Afterbirth – The Time Traveler’s Dilemma (Unique Leader)

Friday, 21st July 2017
Rating: 8/10

Afterbirth is a perfect example of ‘don’t judge a book by its cover,’ or in this case, don’t judge the album by the first few notes. The there and back again act (who dissolved in the early ‘90s after releasing one demo) has returned, with the help of Will Smith (Artificial Brain/Buckshot Facelift) to cement the line-up and deliver their first full-length effort. And it’s more than meets the eye.

As eluded to already, the first few moments of “Eternal Return” may lead you to believe that this is more of a slam-based death metal act (they are based in Long Island after all). But as you continue along in the journey, you’ll find that the slam element is one of several as it begins to wander further down the rabbit hole. An intriguing release in that it seems to get progressively more eerie and strange as it continues, by the time the band reaches the closing (instrumental) “The Time Traveler’s Dilemma II,” you’ll be sold on their more unique vision. The vibe is a bit creepy, subterranean, and somewhat mysterious. A taste of that skronky death metal sound infiltrates, along with the slamming brutality to keep you in check. They can really rev up the intensity (“Sifting Through the Sands of the Unholy”) or they can drag you through the mud if they want with some slower grooves and ambience (“Timeless Formless”), allowing for a versatile attack at either tempo that is often laced with cunning melodies that may burrow below the surface for a few listens. Which of course lends itself well to some return listens. As does the strange and otherworldly vibes (enhanced by Smith’s usual uber-low gurgles and trippy interludes) that set the band more into their own sonic space.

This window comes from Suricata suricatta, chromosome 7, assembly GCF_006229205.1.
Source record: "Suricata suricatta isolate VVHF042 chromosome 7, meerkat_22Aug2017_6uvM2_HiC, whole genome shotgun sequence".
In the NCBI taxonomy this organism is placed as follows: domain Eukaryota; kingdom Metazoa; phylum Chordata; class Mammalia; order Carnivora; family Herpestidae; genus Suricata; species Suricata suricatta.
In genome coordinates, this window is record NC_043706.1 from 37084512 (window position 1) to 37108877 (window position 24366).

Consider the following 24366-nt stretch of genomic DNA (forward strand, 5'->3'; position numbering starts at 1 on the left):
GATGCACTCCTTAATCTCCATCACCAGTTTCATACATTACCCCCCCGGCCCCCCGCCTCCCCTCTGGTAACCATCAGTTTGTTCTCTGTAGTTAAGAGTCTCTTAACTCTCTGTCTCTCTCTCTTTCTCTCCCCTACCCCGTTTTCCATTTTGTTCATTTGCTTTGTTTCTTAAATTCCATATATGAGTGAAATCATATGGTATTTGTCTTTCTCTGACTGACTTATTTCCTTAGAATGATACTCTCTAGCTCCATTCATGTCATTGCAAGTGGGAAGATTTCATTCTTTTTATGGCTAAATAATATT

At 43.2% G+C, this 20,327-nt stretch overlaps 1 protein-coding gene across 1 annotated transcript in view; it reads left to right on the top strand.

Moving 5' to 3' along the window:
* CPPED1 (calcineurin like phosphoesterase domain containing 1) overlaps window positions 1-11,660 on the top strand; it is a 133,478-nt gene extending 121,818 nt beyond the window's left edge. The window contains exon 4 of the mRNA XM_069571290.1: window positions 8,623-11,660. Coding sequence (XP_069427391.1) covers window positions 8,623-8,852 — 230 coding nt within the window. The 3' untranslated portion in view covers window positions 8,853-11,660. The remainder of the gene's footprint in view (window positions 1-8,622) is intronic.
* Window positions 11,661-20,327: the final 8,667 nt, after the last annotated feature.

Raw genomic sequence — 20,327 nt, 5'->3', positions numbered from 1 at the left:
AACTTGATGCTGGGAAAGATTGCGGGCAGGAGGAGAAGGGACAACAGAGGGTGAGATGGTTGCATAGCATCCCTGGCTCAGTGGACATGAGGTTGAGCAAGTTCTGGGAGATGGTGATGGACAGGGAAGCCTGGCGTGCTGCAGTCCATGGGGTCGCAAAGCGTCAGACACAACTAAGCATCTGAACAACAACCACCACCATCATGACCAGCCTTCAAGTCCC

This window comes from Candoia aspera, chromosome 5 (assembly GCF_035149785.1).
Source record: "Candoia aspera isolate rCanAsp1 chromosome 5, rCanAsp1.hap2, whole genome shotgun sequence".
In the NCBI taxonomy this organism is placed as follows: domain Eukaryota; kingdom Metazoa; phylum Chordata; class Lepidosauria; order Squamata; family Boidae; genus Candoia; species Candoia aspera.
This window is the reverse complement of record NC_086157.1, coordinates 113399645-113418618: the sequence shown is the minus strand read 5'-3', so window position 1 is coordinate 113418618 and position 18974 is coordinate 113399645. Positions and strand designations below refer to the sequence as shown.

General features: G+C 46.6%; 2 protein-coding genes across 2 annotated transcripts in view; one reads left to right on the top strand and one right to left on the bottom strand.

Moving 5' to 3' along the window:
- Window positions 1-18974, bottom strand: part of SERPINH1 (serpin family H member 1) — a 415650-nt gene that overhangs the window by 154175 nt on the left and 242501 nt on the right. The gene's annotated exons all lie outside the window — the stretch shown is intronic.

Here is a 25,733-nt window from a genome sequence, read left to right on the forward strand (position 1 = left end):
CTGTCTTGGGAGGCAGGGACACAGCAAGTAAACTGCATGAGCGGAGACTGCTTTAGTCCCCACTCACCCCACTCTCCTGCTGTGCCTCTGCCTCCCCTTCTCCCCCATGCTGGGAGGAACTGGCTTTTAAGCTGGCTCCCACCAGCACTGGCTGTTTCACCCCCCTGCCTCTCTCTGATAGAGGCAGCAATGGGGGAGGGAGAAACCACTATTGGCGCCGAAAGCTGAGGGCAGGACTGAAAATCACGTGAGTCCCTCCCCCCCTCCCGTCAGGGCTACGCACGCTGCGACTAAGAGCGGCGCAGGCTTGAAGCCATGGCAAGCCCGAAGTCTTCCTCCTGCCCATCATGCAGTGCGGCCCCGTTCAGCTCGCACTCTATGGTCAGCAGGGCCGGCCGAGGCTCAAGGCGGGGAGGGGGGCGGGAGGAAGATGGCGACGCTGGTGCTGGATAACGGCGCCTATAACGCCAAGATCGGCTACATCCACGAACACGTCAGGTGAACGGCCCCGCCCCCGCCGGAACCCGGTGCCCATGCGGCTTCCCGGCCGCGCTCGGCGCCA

An album meant to be heard from beginning to end, The Time Traveler’s Dilemma unfolds in grim and eerie ways as it moves forward. There’s much more than what appears initially, so give it a fair shake as it’s more of a grower than anything else. Enjoyable for those looking for a bit more out of their death metal than simply brutality.

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